“To marry sex and death together is a perfect union,” says Parma Ham about latex clothing and the goth subculture.
As a marriage that’s been entangled since the dawn of goth at the turn of the 1980s, the thrilling fascination of both sex and death is ever present. Black, goth’s color of choice, only enhances the allure: The shade of sin, it also reeks of prowess and elegance, two magnetic and essential components of the goth movement.
As a music subculture, goth spans more than 40 years and, for this purpose, will be used as an umbrella term for an array of subgenres and adjacent scenes. With its beginnings in post-punk music—which was a symbiosis of melancholy melodies, synthesizer swells, and eerie atmospheres—an affinity for darkness has always remained. Even goth’s mascot, the vampire, oozes the exciting danger of a sexually charged encounter (Dracula is forever embraced by Bauhaus’ anthemic song “Bela Lugosi’s Dead”). The vampire and victim, master and slave, are common themes of power and subservience within the aesthetics of both goth and fetishism. Death or punishment: They beg for it just the same.
Goth's emphasis on fetishistic materials in terms of dress, such as leather, lace, velvet, PVC, fishnet, and latex, ties into the idea of subversion by way of sex. “Sex has always been a taboo subject, and to wear it so brazenly is shocking to most,” says Ham, a DJ, musician, and artist from London who specializes in goth and dark techno. “The shock factor is fun and maybe a little juvenile, but there is the more serious reason to unpack the taboo, as there’s nothing wrong with sex!”
The subculture’s attraction to latex has always been there. “If you sent a goth into a shop, it was just the thing they naturally moved towards,” says former Pure Sex and BOY designer Dave Edmond. While theatrics are exponential to the goth fantasy, latex adds to the visual stimulation. Latex, a material derived from rubber, is skintight and can be uncomfortable. It doesn’t breathe or forgive—but that’s the point. Everything about it is intentional; secretions slide off its shiny surface as the silhouette leaves little to hide.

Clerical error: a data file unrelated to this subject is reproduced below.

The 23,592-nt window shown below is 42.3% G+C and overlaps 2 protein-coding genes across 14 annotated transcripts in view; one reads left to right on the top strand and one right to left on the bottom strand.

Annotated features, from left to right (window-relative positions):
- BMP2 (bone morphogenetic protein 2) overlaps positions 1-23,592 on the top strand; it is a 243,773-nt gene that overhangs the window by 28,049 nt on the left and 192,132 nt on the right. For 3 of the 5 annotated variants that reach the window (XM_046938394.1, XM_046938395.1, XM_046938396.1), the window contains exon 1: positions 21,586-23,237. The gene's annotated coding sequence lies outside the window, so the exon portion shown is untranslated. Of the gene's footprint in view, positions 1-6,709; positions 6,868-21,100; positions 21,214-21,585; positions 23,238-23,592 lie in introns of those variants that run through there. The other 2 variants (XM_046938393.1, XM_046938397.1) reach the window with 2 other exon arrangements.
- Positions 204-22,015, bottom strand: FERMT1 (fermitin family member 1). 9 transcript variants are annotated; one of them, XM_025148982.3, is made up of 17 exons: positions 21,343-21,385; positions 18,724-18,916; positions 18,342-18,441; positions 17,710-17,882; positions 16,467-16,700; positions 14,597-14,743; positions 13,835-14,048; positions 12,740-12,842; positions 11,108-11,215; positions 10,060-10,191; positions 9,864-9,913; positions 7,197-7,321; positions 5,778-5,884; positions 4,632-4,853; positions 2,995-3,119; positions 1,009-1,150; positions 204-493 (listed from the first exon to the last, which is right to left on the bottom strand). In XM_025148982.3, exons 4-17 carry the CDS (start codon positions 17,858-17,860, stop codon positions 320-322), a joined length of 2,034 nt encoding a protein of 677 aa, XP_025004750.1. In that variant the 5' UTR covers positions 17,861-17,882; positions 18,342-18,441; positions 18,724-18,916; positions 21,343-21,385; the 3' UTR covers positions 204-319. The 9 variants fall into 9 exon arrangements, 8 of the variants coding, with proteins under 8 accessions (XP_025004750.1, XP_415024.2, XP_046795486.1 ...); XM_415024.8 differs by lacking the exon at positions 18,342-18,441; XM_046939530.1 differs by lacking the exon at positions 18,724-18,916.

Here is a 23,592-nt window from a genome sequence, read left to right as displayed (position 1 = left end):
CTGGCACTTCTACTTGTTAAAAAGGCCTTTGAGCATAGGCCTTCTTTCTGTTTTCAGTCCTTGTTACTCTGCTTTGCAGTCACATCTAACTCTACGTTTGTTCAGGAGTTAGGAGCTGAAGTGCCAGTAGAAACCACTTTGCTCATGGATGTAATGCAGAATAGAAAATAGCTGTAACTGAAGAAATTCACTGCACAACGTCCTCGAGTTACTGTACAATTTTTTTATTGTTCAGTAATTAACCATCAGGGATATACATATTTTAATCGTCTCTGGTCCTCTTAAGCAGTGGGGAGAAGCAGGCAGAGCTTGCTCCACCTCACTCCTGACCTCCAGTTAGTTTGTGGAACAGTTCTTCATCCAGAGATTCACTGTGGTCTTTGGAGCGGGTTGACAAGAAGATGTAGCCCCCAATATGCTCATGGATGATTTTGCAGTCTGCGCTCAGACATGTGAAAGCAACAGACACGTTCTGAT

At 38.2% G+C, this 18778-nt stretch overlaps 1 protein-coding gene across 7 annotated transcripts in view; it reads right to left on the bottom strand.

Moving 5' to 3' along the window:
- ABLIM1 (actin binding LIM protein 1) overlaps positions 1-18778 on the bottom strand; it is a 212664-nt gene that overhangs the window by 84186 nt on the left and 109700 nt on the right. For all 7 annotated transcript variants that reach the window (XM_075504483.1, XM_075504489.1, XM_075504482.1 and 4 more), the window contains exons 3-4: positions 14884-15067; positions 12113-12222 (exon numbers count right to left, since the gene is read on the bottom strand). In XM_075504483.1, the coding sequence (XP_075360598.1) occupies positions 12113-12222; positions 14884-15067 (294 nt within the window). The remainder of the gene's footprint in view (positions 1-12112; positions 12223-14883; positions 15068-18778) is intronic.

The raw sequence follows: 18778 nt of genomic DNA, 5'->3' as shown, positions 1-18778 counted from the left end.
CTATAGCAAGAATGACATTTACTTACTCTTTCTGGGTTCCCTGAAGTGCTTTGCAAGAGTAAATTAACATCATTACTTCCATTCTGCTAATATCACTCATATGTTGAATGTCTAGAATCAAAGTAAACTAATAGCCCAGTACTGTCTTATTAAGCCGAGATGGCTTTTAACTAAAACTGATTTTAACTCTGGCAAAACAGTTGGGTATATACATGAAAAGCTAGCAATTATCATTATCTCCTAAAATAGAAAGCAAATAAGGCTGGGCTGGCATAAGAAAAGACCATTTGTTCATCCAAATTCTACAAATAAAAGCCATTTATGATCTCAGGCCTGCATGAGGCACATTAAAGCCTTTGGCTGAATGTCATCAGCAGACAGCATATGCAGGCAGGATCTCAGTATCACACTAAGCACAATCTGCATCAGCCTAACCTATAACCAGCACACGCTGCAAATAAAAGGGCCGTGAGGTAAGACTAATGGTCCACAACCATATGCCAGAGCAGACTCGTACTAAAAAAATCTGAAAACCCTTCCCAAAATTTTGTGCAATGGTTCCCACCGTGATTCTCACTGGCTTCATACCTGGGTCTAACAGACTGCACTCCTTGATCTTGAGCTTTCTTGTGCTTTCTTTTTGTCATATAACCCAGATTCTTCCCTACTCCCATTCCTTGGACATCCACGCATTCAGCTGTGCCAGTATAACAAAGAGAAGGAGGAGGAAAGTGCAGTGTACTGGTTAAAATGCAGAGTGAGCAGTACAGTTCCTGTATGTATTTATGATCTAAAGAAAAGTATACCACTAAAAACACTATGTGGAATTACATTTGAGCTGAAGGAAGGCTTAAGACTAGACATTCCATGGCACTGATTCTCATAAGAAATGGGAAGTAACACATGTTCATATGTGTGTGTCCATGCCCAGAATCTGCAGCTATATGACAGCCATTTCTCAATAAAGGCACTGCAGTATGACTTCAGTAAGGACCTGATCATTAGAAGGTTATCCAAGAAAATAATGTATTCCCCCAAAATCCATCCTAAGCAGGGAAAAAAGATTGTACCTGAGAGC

While there’s no true outline to decipher the extensive relationship between latex and the goth scene (“Latex comes once you get into the [goth] world; it’s just part of it,” says American designer Michelle Uberreste), it seems to have begun with the punk movement. Punk cannibalized underground fetish culture and paraded it around to the masses in the midto late 1970s. As a hodgepodge of sordid styles meant to create shock, Vivienne Westwood and Malcolm McClaren's SEX shop became a haven for punks in London. And it was a store true to its name— specializing in fetish gear and clothing that was taboo and irreverent, SEX catapulted the look of punk and, thus, the trajectory of goth aesthetics.
“I can’t think of any goth bands that didn’t flirt with that kind of imagery,” says Edmond, who specifically mentions both Siouxsie Sioux and Patricia Morrison of the Gun Club and Sisters of Mercy. “I mean, everybody fed into it.... The female thing was the goth dominatrix look.” Sioux, who got her bearings in the punk scene with all its cultural blasphemy, wore latex as armor in opposition to the sea of punk masculinity from whence she came. Latex clothing became a callous component to the assemblage of symbols with which she decorated her body: to challenge, to disturb—but never to appease the male gaze.